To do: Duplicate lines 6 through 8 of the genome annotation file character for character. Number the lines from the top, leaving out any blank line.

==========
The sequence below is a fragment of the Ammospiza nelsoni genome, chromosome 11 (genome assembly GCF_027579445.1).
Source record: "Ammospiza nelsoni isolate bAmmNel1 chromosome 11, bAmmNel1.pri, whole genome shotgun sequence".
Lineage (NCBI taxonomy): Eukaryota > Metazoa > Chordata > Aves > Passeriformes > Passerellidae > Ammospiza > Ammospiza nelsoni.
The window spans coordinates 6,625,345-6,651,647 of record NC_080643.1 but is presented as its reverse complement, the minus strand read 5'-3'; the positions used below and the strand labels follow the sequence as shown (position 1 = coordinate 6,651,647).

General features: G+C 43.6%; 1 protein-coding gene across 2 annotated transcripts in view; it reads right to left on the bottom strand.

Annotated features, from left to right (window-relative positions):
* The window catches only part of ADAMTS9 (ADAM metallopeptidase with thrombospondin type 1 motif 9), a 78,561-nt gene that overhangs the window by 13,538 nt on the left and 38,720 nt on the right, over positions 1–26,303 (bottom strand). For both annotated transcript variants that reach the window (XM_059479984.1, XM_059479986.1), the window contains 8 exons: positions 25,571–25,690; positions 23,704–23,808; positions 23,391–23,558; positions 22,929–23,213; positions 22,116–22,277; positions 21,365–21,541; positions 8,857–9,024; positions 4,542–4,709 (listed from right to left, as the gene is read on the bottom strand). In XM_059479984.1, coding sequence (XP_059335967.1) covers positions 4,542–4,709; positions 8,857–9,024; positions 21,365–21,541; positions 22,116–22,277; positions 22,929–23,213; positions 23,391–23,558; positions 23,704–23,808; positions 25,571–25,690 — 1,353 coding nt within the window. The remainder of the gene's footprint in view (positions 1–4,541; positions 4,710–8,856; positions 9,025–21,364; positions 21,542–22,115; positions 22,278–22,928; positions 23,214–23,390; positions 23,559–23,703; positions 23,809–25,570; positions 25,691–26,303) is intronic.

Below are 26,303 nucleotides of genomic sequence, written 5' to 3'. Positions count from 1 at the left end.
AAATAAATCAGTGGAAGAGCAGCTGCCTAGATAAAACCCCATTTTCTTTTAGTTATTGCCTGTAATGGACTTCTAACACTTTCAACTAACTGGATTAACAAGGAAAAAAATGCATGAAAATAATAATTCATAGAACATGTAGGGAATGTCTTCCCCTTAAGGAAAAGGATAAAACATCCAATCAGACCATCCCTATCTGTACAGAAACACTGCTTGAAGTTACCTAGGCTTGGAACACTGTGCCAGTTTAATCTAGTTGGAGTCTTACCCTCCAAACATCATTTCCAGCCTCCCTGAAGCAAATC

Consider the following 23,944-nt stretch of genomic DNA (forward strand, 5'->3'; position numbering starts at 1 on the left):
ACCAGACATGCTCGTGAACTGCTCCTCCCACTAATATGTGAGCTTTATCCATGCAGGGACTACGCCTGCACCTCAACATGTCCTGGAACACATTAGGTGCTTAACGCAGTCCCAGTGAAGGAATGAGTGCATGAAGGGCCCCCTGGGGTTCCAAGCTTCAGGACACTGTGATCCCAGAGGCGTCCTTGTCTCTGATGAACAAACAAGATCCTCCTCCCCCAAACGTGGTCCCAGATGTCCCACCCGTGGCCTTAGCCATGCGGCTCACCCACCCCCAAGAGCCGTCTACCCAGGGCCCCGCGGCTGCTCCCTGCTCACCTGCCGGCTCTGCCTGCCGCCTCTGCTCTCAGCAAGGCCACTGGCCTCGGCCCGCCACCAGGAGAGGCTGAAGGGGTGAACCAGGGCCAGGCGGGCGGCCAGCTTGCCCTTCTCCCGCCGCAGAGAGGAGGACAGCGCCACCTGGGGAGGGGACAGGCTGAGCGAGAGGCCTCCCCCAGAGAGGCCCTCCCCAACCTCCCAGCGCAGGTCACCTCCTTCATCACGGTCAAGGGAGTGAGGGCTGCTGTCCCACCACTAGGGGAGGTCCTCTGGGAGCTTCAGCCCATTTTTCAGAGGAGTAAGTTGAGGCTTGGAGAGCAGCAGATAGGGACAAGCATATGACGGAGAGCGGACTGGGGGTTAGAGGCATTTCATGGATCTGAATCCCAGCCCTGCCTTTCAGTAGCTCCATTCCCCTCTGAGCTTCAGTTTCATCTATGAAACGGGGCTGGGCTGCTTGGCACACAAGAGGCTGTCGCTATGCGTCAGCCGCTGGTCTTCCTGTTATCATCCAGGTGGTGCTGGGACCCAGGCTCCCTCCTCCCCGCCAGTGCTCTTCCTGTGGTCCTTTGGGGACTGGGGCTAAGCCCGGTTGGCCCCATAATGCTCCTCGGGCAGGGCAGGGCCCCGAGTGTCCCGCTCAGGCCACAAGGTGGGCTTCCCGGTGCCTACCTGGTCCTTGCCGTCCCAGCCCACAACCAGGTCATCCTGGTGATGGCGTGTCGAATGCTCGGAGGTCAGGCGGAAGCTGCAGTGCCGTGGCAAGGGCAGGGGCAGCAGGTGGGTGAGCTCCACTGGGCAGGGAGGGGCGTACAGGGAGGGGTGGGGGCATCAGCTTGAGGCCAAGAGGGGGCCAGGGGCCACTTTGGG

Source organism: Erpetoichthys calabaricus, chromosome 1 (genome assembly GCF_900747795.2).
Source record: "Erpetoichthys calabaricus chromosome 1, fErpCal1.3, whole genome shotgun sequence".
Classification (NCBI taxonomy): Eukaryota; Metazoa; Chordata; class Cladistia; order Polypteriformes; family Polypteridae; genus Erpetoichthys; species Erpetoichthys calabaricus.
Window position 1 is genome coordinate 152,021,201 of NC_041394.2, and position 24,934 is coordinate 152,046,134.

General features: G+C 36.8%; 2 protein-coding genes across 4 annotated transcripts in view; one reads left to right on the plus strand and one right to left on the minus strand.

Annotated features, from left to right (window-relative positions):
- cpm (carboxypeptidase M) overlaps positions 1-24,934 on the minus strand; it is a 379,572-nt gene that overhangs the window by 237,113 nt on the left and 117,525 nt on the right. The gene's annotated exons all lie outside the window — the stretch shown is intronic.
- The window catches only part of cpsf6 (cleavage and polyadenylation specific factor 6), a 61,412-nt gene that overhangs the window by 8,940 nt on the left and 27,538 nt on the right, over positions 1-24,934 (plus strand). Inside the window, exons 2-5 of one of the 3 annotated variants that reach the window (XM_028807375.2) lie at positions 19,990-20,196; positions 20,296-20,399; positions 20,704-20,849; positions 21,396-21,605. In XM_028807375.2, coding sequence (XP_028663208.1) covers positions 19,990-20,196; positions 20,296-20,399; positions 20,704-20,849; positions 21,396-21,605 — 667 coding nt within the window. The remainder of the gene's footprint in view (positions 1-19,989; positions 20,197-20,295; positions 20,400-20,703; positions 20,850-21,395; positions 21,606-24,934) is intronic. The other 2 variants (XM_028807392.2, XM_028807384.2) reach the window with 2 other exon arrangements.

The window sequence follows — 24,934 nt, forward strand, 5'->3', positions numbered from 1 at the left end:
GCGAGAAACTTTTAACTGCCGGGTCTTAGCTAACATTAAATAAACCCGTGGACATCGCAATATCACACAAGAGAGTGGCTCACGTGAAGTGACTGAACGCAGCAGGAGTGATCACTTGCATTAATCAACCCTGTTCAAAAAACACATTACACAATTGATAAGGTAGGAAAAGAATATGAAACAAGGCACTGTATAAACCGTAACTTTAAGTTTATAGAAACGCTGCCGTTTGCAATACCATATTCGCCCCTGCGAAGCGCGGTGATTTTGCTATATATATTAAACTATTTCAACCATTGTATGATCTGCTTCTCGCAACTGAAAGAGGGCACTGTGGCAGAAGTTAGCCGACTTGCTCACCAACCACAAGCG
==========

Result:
Annotated features, from left to right (window-relative positions):
* The window catches only part of ADAMTS9 (ADAM metallopeptidase with thrombospondin type 1 motif 9), a 78,561-nt gene that overhangs the window by 13,538 nt on the left and 38,720 nt on the right, over positions 1–26,303 (bottom strand). For both annotated transcript variants that reach the window (XM_059479984.1, XM_059479986.1), the window contains 8 exons: positions 25,571–25,690; positions 23,704–23,808; positions 23,391–23,558; positions 22,929–23,213; positions 22,116–22,277; positions 21,365–21,541; positions 8,857–9,024; positions 4,542–4,709 (listed from right to left, as the gene is read on the bottom strand). In XM_059479984.1, coding sequence (XP_059335967.1) covers positions 4,542–4,709; positions 8,857–9,024; positions 21,365–21,541; positions 22,116–22,277; positions 22,929–23,213; positions 23,391–23,558; positions 23,704–23,808; positions 25,571–25,690 — 1,353 coding nt within the window. The remainder of the gene's footprint in view (positions 1–4,541; positions 4,710–8,856; positions 9,025–21,364; positions 21,542–22,115; positions 22,278–22,928; positions 23,214–23,390; positions 23,559–23,703; positions 23,809–25,570; positions 25,691–26,303) is intronic.

Below are 26,303 nucleotides of genomic sequence, written 5' to 3'. Positions count from 1 at the left end.